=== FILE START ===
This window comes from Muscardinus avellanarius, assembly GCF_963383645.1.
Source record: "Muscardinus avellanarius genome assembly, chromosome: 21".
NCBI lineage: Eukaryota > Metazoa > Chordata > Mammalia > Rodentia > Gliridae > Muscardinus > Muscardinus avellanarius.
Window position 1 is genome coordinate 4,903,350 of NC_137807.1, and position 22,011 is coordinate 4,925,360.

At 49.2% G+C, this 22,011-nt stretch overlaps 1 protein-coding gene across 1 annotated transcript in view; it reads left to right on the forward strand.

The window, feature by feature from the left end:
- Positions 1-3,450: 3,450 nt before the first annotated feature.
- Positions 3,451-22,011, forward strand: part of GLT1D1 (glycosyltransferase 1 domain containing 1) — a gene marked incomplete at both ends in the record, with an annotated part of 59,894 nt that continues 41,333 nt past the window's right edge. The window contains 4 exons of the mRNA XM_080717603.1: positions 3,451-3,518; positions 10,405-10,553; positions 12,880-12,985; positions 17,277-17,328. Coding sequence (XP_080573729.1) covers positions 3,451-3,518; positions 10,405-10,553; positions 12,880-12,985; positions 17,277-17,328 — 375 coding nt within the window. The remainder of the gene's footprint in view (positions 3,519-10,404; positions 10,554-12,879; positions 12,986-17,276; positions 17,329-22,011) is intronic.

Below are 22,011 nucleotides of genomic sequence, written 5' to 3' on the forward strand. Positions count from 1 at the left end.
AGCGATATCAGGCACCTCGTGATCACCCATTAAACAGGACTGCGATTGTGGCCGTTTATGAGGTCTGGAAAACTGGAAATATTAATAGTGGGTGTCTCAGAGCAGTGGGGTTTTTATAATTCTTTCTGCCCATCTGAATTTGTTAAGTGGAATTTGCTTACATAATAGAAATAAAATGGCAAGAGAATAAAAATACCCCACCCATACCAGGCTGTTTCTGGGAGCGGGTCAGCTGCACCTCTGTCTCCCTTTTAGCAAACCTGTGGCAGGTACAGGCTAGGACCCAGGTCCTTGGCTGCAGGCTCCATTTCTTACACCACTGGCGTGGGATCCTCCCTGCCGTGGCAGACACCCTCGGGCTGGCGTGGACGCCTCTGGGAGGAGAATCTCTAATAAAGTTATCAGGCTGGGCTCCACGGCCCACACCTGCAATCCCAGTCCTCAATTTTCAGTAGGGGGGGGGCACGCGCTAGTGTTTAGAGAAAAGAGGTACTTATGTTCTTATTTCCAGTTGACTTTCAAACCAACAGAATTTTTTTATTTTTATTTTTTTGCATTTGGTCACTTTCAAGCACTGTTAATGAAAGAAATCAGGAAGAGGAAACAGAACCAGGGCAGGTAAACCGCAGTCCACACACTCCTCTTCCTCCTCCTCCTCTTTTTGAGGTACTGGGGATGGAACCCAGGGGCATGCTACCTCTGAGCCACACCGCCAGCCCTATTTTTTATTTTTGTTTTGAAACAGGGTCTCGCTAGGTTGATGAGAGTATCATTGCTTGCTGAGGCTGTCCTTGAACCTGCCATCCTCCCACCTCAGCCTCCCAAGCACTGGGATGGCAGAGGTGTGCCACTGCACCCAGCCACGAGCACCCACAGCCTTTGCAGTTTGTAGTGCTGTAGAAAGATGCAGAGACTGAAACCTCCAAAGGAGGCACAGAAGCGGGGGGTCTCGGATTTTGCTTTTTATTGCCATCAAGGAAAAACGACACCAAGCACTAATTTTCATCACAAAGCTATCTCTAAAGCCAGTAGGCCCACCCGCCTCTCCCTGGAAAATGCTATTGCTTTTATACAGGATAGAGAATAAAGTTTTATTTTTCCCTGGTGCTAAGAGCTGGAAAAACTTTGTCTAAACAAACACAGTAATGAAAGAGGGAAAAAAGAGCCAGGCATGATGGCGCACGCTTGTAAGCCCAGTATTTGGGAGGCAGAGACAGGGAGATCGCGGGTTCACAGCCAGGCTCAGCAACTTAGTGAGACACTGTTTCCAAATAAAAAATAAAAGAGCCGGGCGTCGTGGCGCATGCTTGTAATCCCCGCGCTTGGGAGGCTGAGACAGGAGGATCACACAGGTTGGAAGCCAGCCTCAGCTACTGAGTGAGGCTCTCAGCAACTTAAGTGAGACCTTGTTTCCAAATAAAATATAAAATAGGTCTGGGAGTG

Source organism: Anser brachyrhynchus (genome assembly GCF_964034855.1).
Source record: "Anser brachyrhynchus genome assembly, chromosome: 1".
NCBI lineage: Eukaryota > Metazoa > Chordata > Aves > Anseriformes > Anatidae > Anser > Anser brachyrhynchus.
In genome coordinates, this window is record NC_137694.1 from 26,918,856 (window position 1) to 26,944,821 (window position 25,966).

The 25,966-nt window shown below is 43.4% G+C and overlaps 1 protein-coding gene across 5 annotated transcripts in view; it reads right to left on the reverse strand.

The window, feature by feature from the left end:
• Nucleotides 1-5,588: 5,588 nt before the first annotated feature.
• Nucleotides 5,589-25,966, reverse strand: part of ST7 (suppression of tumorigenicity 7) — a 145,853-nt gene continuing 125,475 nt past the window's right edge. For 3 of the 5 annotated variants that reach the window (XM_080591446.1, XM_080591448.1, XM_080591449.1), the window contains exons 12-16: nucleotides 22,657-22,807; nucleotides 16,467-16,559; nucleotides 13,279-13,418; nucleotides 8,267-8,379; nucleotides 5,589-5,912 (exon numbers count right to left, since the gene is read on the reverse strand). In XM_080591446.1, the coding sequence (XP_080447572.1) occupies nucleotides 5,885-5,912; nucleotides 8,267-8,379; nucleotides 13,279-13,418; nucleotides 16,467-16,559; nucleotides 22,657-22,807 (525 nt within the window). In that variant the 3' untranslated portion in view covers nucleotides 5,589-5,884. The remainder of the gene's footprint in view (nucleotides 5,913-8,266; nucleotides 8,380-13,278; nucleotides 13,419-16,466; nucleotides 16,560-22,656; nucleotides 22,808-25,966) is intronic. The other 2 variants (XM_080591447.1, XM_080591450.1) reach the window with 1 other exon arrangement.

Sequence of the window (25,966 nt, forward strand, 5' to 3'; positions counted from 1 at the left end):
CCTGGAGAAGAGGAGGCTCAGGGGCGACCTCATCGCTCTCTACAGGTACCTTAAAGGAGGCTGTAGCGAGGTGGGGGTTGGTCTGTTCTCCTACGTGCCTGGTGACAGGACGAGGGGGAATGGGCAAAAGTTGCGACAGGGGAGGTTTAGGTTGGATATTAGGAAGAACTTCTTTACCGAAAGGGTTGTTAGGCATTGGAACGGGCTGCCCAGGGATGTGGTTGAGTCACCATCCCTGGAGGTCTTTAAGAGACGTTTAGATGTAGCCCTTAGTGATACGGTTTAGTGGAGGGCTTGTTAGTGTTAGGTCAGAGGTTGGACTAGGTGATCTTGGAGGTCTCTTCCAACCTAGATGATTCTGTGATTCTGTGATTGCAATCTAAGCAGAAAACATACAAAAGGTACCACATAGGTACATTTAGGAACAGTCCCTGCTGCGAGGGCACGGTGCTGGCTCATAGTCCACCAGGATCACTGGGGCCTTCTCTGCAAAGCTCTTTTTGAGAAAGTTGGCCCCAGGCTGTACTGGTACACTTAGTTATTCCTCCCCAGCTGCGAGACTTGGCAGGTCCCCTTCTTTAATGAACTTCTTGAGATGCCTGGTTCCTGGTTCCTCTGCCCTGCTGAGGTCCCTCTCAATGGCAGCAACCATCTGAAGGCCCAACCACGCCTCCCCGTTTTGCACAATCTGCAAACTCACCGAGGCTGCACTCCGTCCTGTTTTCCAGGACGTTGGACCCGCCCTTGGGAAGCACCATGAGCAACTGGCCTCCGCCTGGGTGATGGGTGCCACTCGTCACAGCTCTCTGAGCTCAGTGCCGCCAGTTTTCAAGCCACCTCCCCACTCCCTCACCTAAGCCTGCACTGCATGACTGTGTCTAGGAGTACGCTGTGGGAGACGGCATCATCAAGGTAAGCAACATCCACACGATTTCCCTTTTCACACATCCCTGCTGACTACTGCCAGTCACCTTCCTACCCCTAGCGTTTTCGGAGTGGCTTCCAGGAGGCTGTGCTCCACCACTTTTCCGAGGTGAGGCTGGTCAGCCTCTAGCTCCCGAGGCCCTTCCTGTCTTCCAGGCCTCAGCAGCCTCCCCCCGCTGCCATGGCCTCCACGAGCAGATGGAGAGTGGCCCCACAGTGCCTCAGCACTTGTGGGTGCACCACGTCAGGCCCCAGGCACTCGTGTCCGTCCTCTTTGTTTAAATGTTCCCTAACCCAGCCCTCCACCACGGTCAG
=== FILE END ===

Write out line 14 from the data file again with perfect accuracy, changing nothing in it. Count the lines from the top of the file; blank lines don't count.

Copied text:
In genome coordinates, this window is record NC_137694.1 from 26,918,856 (window position 1) to 26,944,821 (window position 25,966).